University of Wisconsin Stout | Wisconsin's Polytechnic University
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A UW-Stout alumna has been recognized in the food service management industry.
Katie Wilson was presented the Silver Friend of Child Nutrition Award recently at the National Foodservice Achievement Management Excellence awards ceremony.
Wilson is executive director of the National Food Service Management Institute at the University of Mississippi in University, Miss.
The institute is part of the School of Applied Science at the university and the only federally funded national center dedicated to applied research; education and training; and technical assistance for child nutrition programs.
Wilson has been executive director since July 2010. Prior to that, she was a school nutrition director in three Wisconsin school districts — West Salem, Middleton and Onalaska —and served as president of the national School Nutrition Association and of the School Nutrition Foundation.
Wilson, originally from Milwaukee, has two degrees from UW-Stout, a bachelor's degree in dietetics, 1981, and a master's degree in food and nutrition sciences, 1984.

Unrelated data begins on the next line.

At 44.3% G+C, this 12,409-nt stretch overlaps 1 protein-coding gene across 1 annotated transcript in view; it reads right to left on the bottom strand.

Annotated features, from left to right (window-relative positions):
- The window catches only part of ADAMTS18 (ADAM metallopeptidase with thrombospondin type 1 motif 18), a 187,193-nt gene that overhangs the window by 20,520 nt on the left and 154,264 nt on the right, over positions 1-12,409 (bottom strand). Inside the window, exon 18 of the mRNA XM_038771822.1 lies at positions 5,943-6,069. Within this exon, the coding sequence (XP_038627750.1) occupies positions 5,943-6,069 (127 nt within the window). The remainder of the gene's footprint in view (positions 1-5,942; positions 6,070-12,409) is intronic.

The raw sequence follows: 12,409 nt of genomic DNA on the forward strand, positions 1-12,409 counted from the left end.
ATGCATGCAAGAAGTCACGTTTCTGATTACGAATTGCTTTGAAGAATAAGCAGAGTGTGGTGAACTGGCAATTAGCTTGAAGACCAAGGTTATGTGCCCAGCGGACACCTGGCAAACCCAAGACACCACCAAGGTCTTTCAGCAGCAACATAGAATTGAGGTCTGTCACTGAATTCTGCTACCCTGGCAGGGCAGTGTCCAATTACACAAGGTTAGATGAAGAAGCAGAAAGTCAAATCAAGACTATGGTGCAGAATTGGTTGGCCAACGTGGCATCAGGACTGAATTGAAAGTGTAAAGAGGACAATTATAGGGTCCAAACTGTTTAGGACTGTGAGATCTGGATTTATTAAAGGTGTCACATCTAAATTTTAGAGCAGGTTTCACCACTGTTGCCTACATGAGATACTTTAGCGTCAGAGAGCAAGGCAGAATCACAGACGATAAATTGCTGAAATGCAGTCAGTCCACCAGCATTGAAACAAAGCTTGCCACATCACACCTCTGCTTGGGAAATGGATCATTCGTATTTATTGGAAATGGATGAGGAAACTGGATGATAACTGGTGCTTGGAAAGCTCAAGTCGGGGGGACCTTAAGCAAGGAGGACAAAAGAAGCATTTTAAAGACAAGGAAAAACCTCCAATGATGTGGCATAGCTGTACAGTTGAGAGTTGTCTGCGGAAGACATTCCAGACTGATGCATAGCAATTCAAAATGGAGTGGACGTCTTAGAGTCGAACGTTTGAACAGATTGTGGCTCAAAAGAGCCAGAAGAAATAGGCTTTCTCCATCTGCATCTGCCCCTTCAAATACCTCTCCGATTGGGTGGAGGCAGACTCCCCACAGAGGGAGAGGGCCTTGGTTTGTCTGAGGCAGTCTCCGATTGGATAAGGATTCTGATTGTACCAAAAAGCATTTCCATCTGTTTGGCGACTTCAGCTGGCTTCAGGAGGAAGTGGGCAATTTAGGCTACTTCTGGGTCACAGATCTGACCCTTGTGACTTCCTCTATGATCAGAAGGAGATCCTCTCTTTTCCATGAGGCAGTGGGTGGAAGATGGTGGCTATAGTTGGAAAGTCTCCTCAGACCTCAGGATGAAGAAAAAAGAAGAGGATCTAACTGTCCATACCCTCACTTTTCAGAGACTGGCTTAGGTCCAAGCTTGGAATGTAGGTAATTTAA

She chose UW-Stout because it had been recommended for its small size and well-known dietetics program. "I always loved chemistry and home economics, and my seventh-grade home economics teacher talked about the science of nutrition being dietetics," she said.
In the past 25 years, she has observed changes in the understanding of the relationship to school nutrition and learning. "I have seen really great, healthy programs and really poorly run, not so healthy programs," she said. "I have always said the program is only as good as the district administrator wants it to be."
In 2010 the Healthy, Hunger Free Kids Act was passed to educate and train individuals who administer school nutrition programs. "This is something that has been needed for a long time, and it is a big change for programs," Wilson said.
The biggest challenge Wilson finds in the area of school meals is public perception. "The media glorifies these 'celebrity' chefs that really don't know much about nutrition or the requirements of the federal school meals program or the challenges of working in a school environment," she said.
She also is challenged by the universal problem of maintaining a trained workforce, which exists in institutional food service as well as restaurants.
Another challenge is the amount of time students have to eat lunch. "The lunch period has eroded over the years, and students have less and less time to get through the line and sit down to eat. If more fresh fruits and vegetables are served — those take time to consume," she said.
Wilson trains professionals and is dedicated to the goal that all children should have access to safe, healthy food at school.